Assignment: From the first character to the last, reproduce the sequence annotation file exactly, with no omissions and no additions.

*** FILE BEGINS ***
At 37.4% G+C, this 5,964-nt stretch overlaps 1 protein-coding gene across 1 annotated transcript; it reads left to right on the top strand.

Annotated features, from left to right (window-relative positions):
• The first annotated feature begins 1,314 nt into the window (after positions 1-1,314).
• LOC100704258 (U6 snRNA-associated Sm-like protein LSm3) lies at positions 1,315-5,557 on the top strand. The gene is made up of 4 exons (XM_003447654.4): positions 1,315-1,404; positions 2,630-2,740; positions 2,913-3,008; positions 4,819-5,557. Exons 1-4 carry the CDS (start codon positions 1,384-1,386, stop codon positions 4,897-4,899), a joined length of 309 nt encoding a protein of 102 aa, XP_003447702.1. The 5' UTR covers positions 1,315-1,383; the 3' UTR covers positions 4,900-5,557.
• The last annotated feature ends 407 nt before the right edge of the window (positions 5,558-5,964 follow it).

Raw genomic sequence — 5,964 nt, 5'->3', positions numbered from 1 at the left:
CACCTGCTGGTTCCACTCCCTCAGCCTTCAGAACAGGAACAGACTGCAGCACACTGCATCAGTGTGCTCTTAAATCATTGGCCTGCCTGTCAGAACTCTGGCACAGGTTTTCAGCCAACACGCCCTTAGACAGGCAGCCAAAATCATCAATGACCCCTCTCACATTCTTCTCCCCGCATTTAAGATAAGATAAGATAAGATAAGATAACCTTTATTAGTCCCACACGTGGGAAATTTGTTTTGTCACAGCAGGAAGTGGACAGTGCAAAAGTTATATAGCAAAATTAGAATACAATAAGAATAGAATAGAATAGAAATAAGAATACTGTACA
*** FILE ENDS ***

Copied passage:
At 37.4% G+C, this 5,964-nt stretch overlaps 1 protein-coding gene across 1 annotated transcript; it reads left to right on the top strand.

Annotated features, from left to right (window-relative positions):
• The first annotated feature begins 1,314 nt into the window (after positions 1-1,314).
• LOC100704258 (U6 snRNA-associated Sm-like protein LSm3) lies at positions 1,315-5,557 on the top strand. The gene is made up of 4 exons (XM_003447654.4): positions 1,315-1,404; positions 2,630-2,740; positions 2,913-3,008; positions 4,819-5,557. Exons 1-4 carry the CDS (start codon positions 1,384-1,386, stop codon positions 4,897-4,899), a joined length of 309 nt encoding a protein of 102 aa, XP_003447702.1. The 5' UTR covers positions 1,315-1,383; the 3' UTR covers positions 4,900-5,557.
• The last annotated feature ends 407 nt before the right edge of the window (positions 5,558-5,964 follow it).

Raw genomic sequence — 5,964 nt, 5'->3', positions numbered from 1 at the left:
CACCTGCTGGTTCCACTCCCTCAGCCTTCAGAACAGGAACAGACTGCAGCACACTGCATCAGTGTGCTCTTAAATCATTGGCCTGCCTGTCAGAACTCTGGCACAGGTTTTCAGCCAACACGCCCTTAGACAGGCAGCCAAAATCATCAATGACCCCTCTCACATTCTTCTCCCCGCATTTAAGATAAGATAAGATAAGATAAGATAACCTTTATTAGTCCCACACGTGGGAAATTTGTTTTGTCACAGCAGGAAGTGGACAGTGCAAAAGTTATATAGCAAAATTAGAATACAATAAGAATAGAATAGAATAGAAATAAGAATACTGTACA